The Birmingham gauge is a wire gauge system, and is also used to specify thickness or diameter of hypodermic/injection needles and tube products. Birmingham gauge is also known as the Stubs Iron Wire Gauge or Birmingham Wire Gauge. It is not the same as, though similar to, the Stubs Steel Wire Gauge.
The gauge starts at the lowest gauge number of 5/0 or 00000, corresponding to the largest size of 0.500 inch (12.7mm) to the highest gauge number of 36, corresponding to the smallest size of 0.004 inch (0.102mm). Size steps between gauges range from 0.001 inch between high gauge numbers to 0.046 inch between the two lowest gauge numbers and do not correspond to a particular mathematical pattern, although for the most part the steps get smaller with increasing gauge number. Concerning wire and fine tubing, the gauge number is used to specify the outside diameter of the product, whereas for larger mechanical tubing the gauge number specifies the wall thickness independent of the overall size of the tube.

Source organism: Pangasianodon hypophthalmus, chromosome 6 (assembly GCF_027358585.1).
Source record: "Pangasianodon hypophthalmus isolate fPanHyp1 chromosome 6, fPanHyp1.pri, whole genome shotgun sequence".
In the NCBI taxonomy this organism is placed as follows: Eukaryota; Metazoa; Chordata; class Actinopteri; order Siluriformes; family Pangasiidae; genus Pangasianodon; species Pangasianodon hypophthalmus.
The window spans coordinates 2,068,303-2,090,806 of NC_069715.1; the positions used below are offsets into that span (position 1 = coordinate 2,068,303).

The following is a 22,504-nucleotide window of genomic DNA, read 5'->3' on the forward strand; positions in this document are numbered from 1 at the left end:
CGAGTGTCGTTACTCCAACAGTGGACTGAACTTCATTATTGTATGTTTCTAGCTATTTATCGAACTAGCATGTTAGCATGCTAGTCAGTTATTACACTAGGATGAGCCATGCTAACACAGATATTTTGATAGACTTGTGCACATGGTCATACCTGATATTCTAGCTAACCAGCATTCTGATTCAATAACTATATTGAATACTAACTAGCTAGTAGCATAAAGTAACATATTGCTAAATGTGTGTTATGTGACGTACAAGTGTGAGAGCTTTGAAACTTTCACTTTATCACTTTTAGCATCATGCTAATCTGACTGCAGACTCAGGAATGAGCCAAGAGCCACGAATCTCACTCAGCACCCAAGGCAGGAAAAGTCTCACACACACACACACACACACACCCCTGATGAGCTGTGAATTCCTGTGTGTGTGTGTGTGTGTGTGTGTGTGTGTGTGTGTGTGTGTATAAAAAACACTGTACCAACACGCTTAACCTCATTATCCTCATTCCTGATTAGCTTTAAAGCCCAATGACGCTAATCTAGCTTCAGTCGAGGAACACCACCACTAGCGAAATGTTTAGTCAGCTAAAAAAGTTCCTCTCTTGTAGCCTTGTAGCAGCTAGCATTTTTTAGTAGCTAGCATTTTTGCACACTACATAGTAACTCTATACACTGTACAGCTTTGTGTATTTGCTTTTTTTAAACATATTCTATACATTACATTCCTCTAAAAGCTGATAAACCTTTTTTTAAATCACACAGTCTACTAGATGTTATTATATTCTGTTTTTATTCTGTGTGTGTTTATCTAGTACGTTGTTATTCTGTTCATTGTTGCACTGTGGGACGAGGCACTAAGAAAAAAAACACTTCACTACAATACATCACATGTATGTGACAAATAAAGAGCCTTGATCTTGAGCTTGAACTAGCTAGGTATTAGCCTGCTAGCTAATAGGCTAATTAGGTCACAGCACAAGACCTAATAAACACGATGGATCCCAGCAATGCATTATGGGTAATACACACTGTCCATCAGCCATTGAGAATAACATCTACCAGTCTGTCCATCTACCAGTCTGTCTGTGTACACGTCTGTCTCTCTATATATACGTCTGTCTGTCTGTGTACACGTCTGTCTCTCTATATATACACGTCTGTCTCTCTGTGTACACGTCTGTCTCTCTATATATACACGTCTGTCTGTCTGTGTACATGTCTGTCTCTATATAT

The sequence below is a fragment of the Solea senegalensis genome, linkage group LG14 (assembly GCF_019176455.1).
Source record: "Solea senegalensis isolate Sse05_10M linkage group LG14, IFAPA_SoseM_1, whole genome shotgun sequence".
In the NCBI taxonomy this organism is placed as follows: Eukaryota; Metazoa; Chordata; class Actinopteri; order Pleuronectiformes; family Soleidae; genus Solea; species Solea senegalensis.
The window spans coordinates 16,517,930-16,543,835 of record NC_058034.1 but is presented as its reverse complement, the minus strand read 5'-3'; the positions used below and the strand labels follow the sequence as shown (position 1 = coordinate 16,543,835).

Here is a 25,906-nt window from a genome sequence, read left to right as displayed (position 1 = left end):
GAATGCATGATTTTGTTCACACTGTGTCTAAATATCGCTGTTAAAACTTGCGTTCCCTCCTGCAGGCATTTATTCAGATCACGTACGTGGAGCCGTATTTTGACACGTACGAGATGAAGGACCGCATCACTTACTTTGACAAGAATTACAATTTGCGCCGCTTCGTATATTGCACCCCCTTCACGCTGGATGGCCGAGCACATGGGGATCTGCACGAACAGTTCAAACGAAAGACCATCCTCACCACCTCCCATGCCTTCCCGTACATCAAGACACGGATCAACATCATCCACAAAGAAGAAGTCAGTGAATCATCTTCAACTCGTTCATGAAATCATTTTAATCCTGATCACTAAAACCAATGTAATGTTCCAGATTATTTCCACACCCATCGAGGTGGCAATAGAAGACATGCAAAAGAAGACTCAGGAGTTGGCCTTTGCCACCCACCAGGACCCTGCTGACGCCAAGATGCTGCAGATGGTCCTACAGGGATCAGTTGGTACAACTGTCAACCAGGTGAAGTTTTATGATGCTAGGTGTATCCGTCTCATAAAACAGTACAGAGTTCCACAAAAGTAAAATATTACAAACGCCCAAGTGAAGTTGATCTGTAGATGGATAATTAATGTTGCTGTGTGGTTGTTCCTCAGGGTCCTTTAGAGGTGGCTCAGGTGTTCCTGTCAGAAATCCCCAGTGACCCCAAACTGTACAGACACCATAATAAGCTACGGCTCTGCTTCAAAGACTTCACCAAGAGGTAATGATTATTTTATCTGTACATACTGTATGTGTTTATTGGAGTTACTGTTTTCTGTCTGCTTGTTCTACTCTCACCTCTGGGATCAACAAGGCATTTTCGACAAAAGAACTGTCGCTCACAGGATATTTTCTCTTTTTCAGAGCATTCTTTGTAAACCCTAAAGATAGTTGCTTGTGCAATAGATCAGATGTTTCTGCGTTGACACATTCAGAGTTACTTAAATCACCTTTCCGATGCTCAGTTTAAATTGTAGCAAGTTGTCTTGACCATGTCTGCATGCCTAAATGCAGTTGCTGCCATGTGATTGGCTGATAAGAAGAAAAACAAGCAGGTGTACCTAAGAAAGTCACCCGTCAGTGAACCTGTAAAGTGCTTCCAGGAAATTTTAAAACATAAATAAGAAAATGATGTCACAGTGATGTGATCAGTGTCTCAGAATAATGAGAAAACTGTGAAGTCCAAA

In medicine, the Birmingham gauge specifies the outside diameter of hypodermic/injection needles, catheters, cannulae and suture wires. It was originally developed in early 19th-century England for use in wire manufacture, and it began appearing in a medical setting in the early 20th century.
The imperial and metric conversions for Birmingham wire gauge measurements are presented in the table below.
Remark(s) of the Author...
Recently, I was involved in heat exchanger inspection, by Eddy Current.
Most companies have a partner (third party) to do the special inspection. For the third party, it is important to know the outside diameter, the wall thickness, the number and the lengths of the tubes. OD minus 2 times the wall thickness is the Inside Diameter (ID), and so the third party knows which sensor to use. Of course, the length of the tubes is also important for the length of the sensor.
In one of the bundle tube specifications, the wall thickness was indicated by BWG14.
At first I didn't know what it meant.
That is easy to explain, because all dimensions of other bundle exchangers were given in inches and millimeters, but not in Birmingham Wire Gauges.
So BWG14 (in the table above) tells us that the wall thickness of the bundle tubes is 0.083 inches or 2,108 mm.
Every day I learn something new, and I hope the same applies to you.